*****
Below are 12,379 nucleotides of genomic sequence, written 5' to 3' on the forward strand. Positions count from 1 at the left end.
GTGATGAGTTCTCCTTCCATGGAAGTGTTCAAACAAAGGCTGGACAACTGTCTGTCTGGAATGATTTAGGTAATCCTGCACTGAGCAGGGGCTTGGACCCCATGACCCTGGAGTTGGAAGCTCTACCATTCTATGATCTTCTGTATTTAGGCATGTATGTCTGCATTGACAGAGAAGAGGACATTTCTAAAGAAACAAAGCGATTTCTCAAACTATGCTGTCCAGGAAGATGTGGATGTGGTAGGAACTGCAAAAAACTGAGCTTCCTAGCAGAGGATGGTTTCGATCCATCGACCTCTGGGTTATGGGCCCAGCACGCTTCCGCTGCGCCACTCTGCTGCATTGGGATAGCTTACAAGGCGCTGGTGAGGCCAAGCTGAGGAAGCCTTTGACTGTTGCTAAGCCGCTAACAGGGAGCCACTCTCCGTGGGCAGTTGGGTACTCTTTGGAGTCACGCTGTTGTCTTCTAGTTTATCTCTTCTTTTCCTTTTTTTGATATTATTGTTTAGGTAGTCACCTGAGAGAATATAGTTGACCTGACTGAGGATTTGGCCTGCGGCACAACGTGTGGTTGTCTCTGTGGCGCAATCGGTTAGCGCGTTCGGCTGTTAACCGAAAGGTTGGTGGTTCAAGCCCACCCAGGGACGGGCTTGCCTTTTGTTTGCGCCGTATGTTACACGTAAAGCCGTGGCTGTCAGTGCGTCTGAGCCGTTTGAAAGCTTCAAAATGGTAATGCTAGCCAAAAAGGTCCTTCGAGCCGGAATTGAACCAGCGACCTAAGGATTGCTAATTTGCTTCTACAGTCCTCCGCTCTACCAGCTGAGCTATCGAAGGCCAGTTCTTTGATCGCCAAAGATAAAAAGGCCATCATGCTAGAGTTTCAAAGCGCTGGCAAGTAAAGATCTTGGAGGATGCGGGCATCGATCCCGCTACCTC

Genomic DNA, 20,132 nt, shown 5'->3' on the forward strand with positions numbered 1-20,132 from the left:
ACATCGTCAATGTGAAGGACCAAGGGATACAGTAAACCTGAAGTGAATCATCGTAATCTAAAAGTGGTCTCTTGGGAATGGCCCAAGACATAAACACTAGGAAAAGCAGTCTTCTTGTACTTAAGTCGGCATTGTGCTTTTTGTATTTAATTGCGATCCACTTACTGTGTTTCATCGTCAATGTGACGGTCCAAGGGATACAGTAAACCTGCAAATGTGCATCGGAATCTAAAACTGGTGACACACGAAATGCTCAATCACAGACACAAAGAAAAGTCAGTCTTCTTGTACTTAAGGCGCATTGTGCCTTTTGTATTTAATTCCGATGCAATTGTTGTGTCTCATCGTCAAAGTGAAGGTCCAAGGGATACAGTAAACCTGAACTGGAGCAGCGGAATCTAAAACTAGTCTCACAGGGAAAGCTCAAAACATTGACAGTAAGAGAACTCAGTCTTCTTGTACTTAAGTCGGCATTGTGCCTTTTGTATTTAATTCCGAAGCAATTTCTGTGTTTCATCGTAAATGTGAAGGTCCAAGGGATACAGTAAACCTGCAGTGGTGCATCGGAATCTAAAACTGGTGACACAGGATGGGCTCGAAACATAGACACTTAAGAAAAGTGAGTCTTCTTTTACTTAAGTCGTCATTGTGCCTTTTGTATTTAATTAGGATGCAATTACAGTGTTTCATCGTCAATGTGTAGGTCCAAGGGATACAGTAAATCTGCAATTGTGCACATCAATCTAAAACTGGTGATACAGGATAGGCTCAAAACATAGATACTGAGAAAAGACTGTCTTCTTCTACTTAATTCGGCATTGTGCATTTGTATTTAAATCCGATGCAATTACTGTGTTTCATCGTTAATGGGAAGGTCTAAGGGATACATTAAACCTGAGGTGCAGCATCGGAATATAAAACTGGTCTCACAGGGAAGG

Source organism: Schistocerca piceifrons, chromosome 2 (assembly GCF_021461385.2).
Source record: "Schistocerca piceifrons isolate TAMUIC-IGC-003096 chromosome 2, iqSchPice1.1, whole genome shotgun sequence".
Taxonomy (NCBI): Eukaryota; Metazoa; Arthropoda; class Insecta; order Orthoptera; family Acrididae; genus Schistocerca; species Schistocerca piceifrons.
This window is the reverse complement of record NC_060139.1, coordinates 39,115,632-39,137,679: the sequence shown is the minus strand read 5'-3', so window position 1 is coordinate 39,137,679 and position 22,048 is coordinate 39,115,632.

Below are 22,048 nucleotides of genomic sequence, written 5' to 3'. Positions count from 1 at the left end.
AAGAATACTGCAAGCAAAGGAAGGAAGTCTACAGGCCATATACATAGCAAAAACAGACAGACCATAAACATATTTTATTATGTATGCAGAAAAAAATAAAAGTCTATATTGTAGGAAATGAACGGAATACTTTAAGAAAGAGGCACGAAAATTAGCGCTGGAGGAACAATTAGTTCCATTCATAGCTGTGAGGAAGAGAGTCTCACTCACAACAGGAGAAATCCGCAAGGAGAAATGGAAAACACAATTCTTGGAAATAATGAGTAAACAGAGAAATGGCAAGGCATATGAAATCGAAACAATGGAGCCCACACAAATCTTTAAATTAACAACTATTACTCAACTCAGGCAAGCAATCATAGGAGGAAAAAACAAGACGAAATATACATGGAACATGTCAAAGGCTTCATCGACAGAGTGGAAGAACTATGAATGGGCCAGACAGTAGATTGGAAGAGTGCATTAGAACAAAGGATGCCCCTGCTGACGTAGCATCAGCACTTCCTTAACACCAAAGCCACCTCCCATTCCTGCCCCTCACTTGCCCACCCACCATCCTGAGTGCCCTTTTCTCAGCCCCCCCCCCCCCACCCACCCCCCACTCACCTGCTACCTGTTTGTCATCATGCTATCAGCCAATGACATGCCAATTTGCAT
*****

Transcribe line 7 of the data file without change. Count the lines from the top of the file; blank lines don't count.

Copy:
Taxonomy (NCBI): Eukaryota; Metazoa; Arthropoda; class Insecta; order Orthoptera; family Acrididae; genus Schistocerca; species Schistocerca piceifrons.